STOCKTON STREET: YOUR OTHER FOOD ENVIRONMENT
I think they’re from Iowa. I’ve heard there’s nothing worthwhile there.
They may also be from Oakland, however.
Most residents of the greater Chinatown area do not frequent Grant Avenue very much.
Reason being that all the real stores are up on Stockton. Dry goods, bottled and canned ingredients, fresh fruit and vegetables, live seafood, fresh and preserved meats, soup fixings.....
蟲草城海味店 - STOCKTON SEAFOOD CENTER
['chung chou seng hoi mei dim']
The last time I strolled into 蟲草城 ('bug grass city') on Stockton Street, there were no other non-Cantonese people there. Which is extremely odd - there is so much on their shelves and in their bins that the good people of Iowa (or Oakland) might not have seen before. Surely they can use their cellphone cameras to capture the moment for aunt Doris back home in Iowa or Oakland? Nevertheless, every time I go there, not a tourist in sight.
蟲草城海味店 is located in the Old St. Mary's School building, right on the corner of Stockton and Clay, you cannot miss it. Bins of dried fish of every variety, as well as the full gamut of herbs used in tonic soups and stews.
It bills itself as the 'Stockton Seafood Center, Inc.'. There is NO fresh fish there, but if you want conpoy, or trepang, or ebi, it is absolutely THE place.
You should probably know what you want before you go in, as the staff may find explaining what they stock a little difficult - they have good reason to assume that their customers are already somewhat knowledgeable, and in any case Chinese-conversant.
海鲜世界 - A SIDETRACK FOR THE FASTIDIOUS FLEMING
['hoi sin sai gaai']
Stockton Street is also where you can find fresh eels. If you love Paling Int Groen ("anguilles au vert") as much as I do, you should know this.
In fact, you may have purchased 黄带 several times already.
Alas, fresh sorrel is NOT available on Stockton Street - it isn't a traditional Chinese ingredient - but you can order it from some of the food stores elsewhere in the city. It does not keep for more than a day, so simply chop it up and cook it with a little olive oil till it softens, then freeze it for later use.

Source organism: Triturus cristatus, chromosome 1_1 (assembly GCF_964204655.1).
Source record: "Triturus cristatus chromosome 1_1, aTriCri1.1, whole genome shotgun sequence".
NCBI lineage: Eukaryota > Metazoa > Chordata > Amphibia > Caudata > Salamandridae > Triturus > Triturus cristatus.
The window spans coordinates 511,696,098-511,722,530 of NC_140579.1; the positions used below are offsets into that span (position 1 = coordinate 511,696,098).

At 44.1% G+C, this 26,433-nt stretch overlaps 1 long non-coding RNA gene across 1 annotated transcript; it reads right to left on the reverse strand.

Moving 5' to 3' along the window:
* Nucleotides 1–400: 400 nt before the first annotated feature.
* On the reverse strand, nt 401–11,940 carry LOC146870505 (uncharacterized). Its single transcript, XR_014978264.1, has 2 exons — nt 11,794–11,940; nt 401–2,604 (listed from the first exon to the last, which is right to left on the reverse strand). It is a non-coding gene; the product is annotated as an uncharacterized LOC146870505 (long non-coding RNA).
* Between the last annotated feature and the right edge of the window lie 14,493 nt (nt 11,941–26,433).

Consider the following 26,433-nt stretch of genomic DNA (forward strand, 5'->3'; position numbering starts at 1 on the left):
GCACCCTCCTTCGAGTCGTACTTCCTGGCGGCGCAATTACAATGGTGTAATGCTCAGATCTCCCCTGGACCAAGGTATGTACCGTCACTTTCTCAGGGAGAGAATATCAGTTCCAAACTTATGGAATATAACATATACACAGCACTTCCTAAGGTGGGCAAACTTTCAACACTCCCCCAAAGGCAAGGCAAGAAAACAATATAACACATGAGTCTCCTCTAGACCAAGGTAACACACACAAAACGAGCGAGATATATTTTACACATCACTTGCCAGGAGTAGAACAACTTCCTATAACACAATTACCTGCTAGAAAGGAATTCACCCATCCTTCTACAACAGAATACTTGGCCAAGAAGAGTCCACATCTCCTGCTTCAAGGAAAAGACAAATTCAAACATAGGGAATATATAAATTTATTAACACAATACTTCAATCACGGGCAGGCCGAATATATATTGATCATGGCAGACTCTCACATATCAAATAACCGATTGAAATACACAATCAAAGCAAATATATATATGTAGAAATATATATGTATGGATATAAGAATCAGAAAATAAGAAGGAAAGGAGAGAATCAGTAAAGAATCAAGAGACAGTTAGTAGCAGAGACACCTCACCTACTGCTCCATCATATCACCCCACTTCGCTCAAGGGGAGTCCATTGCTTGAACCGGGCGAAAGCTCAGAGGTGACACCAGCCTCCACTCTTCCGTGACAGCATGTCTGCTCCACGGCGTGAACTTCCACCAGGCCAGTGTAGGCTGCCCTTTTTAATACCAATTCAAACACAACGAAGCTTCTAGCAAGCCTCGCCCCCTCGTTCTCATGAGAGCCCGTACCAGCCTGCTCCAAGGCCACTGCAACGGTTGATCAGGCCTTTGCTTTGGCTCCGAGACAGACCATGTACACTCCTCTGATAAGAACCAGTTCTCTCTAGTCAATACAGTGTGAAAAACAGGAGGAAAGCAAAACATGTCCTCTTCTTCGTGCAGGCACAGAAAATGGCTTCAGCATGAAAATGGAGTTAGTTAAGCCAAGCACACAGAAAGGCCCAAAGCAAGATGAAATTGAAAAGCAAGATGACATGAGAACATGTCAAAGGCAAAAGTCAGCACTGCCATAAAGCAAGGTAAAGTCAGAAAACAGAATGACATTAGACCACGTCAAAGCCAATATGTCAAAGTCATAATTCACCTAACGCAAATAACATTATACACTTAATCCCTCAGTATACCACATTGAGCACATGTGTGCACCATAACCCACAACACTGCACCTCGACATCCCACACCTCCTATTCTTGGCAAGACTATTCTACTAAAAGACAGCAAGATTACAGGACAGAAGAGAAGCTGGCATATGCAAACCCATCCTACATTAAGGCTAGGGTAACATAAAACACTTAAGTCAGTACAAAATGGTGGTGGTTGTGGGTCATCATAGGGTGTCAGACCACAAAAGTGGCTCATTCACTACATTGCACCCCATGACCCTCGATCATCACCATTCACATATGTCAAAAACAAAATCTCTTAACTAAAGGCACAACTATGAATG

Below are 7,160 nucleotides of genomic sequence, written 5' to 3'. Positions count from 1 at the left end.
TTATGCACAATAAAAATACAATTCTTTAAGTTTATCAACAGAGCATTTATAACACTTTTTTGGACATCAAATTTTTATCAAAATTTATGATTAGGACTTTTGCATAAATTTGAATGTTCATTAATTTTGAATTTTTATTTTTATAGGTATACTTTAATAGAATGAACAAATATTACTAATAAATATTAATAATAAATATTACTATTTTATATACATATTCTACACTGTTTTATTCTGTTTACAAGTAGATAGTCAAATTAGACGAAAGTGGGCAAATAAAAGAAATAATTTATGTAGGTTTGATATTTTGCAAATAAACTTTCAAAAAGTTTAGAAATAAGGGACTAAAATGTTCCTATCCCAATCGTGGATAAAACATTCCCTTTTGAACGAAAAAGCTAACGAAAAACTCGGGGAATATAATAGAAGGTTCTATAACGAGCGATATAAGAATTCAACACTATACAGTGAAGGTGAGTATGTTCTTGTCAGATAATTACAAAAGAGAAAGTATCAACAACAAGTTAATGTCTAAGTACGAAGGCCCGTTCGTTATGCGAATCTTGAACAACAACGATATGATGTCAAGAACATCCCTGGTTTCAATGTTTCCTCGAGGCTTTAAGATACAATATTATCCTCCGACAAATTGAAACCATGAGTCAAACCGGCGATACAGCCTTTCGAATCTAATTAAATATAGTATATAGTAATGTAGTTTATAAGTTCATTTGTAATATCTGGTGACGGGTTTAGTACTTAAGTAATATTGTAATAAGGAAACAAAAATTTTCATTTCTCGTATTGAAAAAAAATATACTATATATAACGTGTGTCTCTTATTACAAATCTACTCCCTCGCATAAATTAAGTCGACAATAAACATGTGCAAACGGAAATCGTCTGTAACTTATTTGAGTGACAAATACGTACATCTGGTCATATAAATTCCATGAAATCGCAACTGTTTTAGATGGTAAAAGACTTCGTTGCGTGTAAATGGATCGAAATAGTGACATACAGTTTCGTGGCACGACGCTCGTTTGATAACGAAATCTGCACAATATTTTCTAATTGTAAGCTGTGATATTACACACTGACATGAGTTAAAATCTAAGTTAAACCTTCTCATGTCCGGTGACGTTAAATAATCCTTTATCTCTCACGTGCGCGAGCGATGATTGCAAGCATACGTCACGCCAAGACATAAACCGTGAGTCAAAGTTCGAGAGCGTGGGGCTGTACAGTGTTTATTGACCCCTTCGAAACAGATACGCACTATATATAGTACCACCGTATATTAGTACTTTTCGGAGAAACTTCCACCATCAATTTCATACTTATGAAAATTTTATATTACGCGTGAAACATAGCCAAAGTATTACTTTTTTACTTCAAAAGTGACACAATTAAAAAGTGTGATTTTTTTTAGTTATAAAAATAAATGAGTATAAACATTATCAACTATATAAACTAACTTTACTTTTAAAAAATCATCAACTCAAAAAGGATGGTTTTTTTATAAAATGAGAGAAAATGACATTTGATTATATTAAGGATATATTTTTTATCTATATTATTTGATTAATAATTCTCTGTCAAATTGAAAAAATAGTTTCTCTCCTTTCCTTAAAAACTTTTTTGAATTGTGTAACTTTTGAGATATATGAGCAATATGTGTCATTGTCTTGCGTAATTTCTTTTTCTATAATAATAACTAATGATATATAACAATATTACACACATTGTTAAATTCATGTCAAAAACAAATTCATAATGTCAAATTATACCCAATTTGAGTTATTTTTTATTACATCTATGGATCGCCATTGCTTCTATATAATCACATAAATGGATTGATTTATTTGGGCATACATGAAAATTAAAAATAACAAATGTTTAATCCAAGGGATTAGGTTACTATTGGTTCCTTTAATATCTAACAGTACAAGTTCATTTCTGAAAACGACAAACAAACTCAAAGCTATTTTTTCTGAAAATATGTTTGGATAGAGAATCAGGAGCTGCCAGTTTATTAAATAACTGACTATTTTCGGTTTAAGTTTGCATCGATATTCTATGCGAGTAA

For the tarragon, you should probably grow it in a window box. A little bit goes a long way.
Eels, by the way, are also very good with mashed fermented blackbeans. Just add plenty of garlic, and frazzle up the chunks with wine and chopped bellpepper. They will add their own rich gelatin to the sauce.
海鲜世界 is on the West Side of Stockton Street, between Jackson and Pacific, framed by Pacific Seafood Trading Co. and Family Depot. I don't believe it has an English name, hence the creative reading I have given for the characters, which actually should be translated as 'fresh seafood world'.
There is much more there than just eel, they also have a good selection of fresh-caught fish, and different sizes of shrimp, crab, shellfish, lobster.
Live usually costs about twice the price of the recently deceased, varying slightly based on availability.
大發人參海味行 - IVY'S EXQUISITE FOOD COMPANY
['daai faat yan sam hoi mei hong']
This is a primary resource for ingredients used in tonic soups, as well as dried fruits, various luxury ingredients, plus hair vegetable, tofu skin sticks, soy bean sheet, gon taufu, preserved pork strips, lapcheung, dried abalone, etcetera.
The San Francisco Chinatown location has only been open a short time, just up from Stark Alley, between Broadway and Pacific. I believe they have a somewhat longer history in Oakland C'town.
Very attentive staff, fluent in both Cantonese and Mandarin.
NOTE: Next post will be about eating on Stockton Street.
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